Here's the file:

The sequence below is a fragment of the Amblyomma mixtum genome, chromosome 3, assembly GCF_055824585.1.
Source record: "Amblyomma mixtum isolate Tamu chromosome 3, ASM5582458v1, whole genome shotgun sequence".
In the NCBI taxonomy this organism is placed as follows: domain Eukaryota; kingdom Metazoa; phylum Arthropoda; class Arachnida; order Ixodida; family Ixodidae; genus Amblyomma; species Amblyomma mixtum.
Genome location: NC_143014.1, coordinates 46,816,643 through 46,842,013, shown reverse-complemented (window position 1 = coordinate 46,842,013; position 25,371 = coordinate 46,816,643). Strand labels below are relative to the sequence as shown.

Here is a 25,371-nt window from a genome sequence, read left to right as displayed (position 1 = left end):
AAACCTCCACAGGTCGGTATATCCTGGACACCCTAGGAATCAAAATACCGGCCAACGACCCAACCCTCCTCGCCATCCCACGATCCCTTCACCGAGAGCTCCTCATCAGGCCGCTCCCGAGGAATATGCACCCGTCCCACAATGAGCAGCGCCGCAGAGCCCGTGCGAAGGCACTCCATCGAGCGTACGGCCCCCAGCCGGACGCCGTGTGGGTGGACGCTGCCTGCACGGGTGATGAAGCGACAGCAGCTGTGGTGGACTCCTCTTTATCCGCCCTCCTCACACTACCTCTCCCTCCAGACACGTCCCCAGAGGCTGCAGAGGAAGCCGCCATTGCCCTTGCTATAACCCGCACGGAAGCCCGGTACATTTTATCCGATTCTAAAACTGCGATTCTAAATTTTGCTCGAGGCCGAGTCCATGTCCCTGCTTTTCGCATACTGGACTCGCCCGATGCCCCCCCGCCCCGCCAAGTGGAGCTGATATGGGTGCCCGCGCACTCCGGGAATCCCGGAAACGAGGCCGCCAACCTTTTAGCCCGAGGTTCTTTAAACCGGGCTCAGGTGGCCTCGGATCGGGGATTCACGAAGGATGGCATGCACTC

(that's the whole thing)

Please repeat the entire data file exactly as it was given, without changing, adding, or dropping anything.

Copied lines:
The sequence below is a fragment of the Amblyomma mixtum genome, chromosome 3, assembly GCF_055824585.1.
Source record: "Amblyomma mixtum isolate Tamu chromosome 3, ASM5582458v1, whole genome shotgun sequence".
In the NCBI taxonomy this organism is placed as follows: domain Eukaryota; kingdom Metazoa; phylum Arthropoda; class Arachnida; order Ixodida; family Ixodidae; genus Amblyomma; species Amblyomma mixtum.
Genome location: NC_143014.1, coordinates 46,816,643 through 46,842,013, shown reverse-complemented (window position 1 = coordinate 46,842,013; position 25,371 = coordinate 46,816,643). Strand labels below are relative to the sequence as shown.

Here is a 25,371-nt window from a genome sequence, read left to right as displayed (position 1 = left end):
AAACCTCCACAGGTCGGTATATCCTGGACACCCTAGGAATCAAAATACCGGCCAACGACCCAACCCTCCTCGCCATCCCACGATCCCTTCACCGAGAGCTCCTCATCAGGCCGCTCCCGAGGAATATGCACCCGTCCCACAATGAGCAGCGCCGCAGAGCCCGTGCGAAGGCACTCCATCGAGCGTACGGCCCCCAGCCGGACGCCGTGTGGGTGGACGCTGCCTGCACGGGTGATGAAGCGACAGCAGCTGTGGTGGACTCCTCTTTATCCGCCCTCCTCACACTACCTCTCCCTCCAGACACGTCCCCAGAGGCTGCAGAGGAAGCCGCCATTGCCCTTGCTATAACCCGCACGGAAGCCCGGTACATTTTATCCGATTCTAAAACTGCGATTCTAAATTTTGCTCGAGGCCGAGTCCATGTCCCTGCTTTTCGCATACTGGACTCGCCCGATGCCCCCCCGCCCCGCCAAGTGGAGCTGATATGGGTGCCCGCGCACTCCGGGAATCCCGGAAACGAGGCCGCCAACCTTTTAGCCCGAGGTTCTTTAAACCGGGCTCAGGTGGCCTCGGATCGGGGATTCACGAAGGATGGCATGCACTC